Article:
Main image: A more porous geopolymer can be used for insulant matter, among other things. Composition of the matter can be regulated by altering the manufacturing conditions.
The Fibre and Particle Engineering research group in the University of Oulu do groundbraking research in spurring on bio- and circular economy. They aim to find ways to utilize industrial waste, and simultaneously decrease the stress that industry causes to the environment. Their newest research subject is geopolymers.
Geopolymer is a concrete-like substance. It is produced, for example, in the steel and mining industry from waste material high in silicon and aluminum in certain alkaline ie. high pH conditions. The composition of the substance can be regulated by changing the conditions.
Professor Mirja Illikainen believes that factory production of geopolymer to substitute for concrete can be demonstrated on a large scale in the near future. This new construction material that utilizes the gigantic waste flows of industry could be on the market in five to ten years.
Geopolymer forming this way could be used, among other things, to substitute for concrete. Geopolymer endures very high temperatures, and it can therefore be used in catalyst support structures and in fireplaces and ovens. A more porous geopolymer is can be used as insulant matter.
The substance can also be used for stabilizing harmful chemicals, and in water purification. With the use of moulds, geopolymer can be cast into almost anything, from folders to noise barriers.
”I believe that geopolymers will change the world”, says Professor Mirja Illikainen from the University of Oulu. “With this method we can even process large by-product flows from industry, and in addition, we can still discover many new small application opportunities.”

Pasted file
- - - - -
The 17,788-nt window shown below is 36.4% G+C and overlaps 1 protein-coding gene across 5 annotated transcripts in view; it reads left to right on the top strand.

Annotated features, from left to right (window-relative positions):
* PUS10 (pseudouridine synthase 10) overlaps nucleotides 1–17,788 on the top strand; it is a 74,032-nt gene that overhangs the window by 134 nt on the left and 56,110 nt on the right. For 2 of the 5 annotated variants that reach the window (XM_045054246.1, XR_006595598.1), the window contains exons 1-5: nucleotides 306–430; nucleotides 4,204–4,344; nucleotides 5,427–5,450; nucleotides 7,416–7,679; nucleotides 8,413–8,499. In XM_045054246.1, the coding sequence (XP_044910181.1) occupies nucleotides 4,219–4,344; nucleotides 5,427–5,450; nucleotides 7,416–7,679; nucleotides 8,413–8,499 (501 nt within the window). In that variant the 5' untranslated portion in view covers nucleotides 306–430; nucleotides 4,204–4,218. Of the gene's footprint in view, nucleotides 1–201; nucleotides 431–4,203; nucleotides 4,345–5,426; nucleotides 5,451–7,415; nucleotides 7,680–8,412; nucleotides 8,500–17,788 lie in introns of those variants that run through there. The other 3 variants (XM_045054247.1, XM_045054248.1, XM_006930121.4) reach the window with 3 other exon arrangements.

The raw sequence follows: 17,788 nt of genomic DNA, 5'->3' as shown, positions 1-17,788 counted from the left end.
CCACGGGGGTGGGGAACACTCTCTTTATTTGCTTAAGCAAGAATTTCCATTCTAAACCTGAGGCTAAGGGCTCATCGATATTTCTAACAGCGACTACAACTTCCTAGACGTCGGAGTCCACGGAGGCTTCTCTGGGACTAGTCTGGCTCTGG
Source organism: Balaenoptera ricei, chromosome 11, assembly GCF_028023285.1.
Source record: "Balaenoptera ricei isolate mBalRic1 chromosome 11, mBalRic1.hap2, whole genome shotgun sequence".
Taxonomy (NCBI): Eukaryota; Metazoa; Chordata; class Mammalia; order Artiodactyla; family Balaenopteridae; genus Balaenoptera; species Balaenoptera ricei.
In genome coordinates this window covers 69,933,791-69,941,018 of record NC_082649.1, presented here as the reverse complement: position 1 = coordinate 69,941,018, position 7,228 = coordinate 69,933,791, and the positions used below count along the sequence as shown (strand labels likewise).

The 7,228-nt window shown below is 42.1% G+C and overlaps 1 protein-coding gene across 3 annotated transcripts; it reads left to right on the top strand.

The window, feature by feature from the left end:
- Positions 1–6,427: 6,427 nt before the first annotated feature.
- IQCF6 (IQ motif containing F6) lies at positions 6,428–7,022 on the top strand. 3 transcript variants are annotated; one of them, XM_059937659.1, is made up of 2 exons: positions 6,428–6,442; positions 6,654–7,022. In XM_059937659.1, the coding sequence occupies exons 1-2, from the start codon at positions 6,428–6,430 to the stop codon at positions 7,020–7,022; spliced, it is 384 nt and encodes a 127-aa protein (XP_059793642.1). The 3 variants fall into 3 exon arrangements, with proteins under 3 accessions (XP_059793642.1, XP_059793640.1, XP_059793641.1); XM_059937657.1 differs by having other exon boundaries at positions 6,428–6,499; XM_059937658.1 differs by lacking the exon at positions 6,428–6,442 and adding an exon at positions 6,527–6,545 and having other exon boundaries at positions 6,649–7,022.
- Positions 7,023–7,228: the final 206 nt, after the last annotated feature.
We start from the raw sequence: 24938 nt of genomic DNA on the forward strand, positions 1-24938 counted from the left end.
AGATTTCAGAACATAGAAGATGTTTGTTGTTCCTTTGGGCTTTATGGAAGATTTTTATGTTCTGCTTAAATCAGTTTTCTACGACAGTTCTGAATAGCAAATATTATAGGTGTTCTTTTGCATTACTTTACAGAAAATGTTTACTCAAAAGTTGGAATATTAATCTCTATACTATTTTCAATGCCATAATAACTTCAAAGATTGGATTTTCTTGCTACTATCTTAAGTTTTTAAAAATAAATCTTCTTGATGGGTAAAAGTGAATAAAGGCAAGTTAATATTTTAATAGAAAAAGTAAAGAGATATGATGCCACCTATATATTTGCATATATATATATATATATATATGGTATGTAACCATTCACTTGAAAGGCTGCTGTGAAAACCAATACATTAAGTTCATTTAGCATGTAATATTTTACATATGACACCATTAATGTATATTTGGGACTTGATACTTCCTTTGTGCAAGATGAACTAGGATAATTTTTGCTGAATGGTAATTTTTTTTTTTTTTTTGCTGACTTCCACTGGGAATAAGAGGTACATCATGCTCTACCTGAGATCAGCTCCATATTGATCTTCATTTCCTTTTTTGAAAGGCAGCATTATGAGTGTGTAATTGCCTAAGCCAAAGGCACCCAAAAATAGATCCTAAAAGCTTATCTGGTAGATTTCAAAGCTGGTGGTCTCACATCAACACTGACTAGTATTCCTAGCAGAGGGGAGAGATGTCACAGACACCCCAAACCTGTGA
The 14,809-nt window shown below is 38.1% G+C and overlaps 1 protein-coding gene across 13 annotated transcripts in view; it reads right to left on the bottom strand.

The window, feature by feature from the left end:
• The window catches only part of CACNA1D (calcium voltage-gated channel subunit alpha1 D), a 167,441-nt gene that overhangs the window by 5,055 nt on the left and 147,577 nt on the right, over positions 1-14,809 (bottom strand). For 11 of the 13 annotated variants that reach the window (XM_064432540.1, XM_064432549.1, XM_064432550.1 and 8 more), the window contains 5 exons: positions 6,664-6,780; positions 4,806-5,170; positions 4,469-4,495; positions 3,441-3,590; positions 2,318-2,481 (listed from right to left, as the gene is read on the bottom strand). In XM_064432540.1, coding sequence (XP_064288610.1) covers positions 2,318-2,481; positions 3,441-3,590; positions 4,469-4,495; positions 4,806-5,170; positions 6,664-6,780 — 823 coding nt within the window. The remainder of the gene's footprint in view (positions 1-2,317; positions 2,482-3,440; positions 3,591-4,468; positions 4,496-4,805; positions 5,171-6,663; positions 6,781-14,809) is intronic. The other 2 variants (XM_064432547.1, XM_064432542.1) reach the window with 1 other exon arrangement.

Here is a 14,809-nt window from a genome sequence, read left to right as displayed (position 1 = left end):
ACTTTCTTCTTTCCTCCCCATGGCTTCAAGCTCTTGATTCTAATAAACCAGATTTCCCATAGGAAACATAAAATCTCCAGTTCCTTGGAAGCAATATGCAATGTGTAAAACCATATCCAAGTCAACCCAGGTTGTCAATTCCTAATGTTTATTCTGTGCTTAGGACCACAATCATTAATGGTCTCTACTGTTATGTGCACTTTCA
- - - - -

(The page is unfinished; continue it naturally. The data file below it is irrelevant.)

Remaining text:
Manufacture of geopolymer strains nature as much as 80 per cent less than manufacture of concrete
Geopolymer technology has existed for a long time - some claim that even the Egyptian pyramids were made by casting geopolymer. The term was coined by a French researcher in the 1970’s. The substance is being commercially utilized at least in Australia.
”Right now geopolymers are a rising field of research”, says Illikainen. The first research project in the University of Oulu started in 2012. Researchers in Oulu focus on finding out if geopolymer could substitute concrete.
”We are hoping to get an EU project where we demonstrate large-scale factory production of a substance to substitute concrete. If our project application is accepted, this new construction material could then be launched in perhaps five or ten years.”
Concrete manufactured with geopolymer technology is also competitive cost-wise against traditional concrete.
The University of Oulu studies and develops many application opportunities for geopolymers. In addition to studying concrete, researchers in Oulu look into how geopolymer could be used in stabilizing heavy metals, in processing concentrated sands produced in the mining industry, and in the manufacture of insulator materials.
”In addition, we have small research projects run by international exchange students. One of them is looking into the applicability of geopolymer in 3D printing.”
”We are doing research from the angle of the Finnish industry in order to discover advisable uses for industrial waste”